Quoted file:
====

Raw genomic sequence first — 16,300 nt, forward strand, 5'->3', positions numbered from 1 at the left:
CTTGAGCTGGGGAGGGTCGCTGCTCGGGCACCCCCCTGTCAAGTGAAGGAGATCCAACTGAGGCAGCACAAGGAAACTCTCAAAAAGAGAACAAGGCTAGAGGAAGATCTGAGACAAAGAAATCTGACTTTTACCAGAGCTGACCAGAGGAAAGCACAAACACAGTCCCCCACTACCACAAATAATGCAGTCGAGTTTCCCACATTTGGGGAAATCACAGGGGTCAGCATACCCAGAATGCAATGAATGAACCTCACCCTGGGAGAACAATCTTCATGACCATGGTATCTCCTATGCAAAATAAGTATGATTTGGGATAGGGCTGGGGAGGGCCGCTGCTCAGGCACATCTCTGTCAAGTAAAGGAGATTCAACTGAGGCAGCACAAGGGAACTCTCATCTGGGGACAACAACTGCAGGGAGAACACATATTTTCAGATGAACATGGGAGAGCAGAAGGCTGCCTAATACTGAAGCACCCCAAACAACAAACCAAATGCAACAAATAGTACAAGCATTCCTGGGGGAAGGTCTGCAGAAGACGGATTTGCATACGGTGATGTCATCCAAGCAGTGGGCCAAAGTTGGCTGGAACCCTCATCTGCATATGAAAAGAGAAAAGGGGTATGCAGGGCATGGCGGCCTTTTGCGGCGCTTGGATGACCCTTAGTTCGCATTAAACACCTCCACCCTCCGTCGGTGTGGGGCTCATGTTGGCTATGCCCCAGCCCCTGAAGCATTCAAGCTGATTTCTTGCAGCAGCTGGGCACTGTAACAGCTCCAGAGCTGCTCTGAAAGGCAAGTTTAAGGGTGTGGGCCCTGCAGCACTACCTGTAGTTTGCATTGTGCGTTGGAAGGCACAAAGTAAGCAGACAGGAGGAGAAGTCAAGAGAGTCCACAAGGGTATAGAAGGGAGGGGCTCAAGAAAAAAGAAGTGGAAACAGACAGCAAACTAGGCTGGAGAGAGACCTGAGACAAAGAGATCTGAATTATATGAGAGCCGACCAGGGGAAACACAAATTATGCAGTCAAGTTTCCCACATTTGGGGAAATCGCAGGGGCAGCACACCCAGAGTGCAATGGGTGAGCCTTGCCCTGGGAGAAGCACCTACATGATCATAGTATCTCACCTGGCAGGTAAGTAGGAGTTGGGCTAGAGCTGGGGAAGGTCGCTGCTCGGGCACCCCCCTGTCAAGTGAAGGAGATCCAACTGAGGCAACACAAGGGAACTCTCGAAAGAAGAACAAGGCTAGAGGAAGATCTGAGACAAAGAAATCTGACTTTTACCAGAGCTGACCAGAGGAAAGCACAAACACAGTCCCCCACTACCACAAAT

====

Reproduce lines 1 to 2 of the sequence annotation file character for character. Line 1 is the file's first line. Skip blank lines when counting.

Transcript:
Raw genomic sequence first — 16,300 nt, forward strand, 5'->3', positions numbered from 1 at the left:
CTTGAGCTGGGGAGGGTCGCTGCTCGGGCACCCCCCTGTCAAGTGAAGGAGATCCAACTGAGGCAGCACAAGGAAACTCTCAAAAAGAGAACAAGGCTAGAGGAAGATCTGAGACAAAGAAATCTGACTTTTACCAGAGCTGACCAGAGGAAAGCACAAACACAGTCCCCCACTACCACAAATAATGCAGTCGAGTTTCCCACATTTGGGGAAATCACAGGGGTCAGCATACCCAGAATGCAATGAATGAACCTCACCCTGGGAGAACAATCTTCATGACCATGGTATCTCCTATGCAAAATAAGTATGATTTGGGATAGGGCTGGGGAGGGCCGCTGCTCAGGCACATCTCTGTCAAGTAAAGGAGATTCAACTGAGGCAGCACAAGGGAACTCTCATCTGGGGACAACAACTGCAGGGAGAACACATATTTTCAGATGAACATGGGAGAGCAGAAGGCTGCCTAATACTGAAGCACCCCAAACAACAAACCAAATGCAACAAATAGTACAAGCATTCCTGGGGGAAGGTCTGCAGAAGACGGATTTGCATACGGTGATGTCATCCAAGCAGTGGGCCAAAGTTGGCTGGAACCCTCATCTGCATATGAAAAGAGAAAAGGGGTATGCAGGGCATGGCGGCCTTTTGCGGCGCTTGGATGACCCTTAGTTCGCATTAAACACCTCCACCCTCCGTCGGTGTGGGGCTCATGTTGGCTATGCCCCAGCCCCTGAAGCATTCAAGCTGATTTCTTGCAGCAGCTGGGCACTGTAACAGCTCCAGAGCTGCTCTGAAAGGCAAGTTTAAGGGTGTGGGCCCTGCAGCACTACCTGTAGTTTGCATTGTGCGTTGGAAGGCACAAAGTAAGCAGACAGGAGGAGAAGTCAAGAGAGTCCACAAGGGTATAGAAGGGAGGGGCTCAAGAAAAAAGAAGTGGAAACAGACAGCAAACTAGGCTGGAGAGAGACCTGAGACAAAGAGATCTGAATTATATGAGAGCCGACCAGGGGAAACACAAATTATGCAGTCAAGTTTCCCACATTTGGGGAAATCGCAGGGGCAGCACACCCAGAGTGCAATGGGTGAGCCTTGCCCTGGGAGAAGCACCTACATGATCATAGTATCTCACCTGGCAGGTAAGTAGGAGTTGGGCTAGAGCTGGGGAAGGTCGCTGCTCGGGCACCCCCCTGTCAAGTGAAGGAGATCCAACTGAGGCAACACAAGGGAACTCTCGAAAGAAGAACAAGGCTAGAGGAAGATCTGAGACAAAGAAATCTGACTTTTACCAGAGCTGACCAGAGGAAAGCACAAACACAGTCCCCCACTACCACAAAT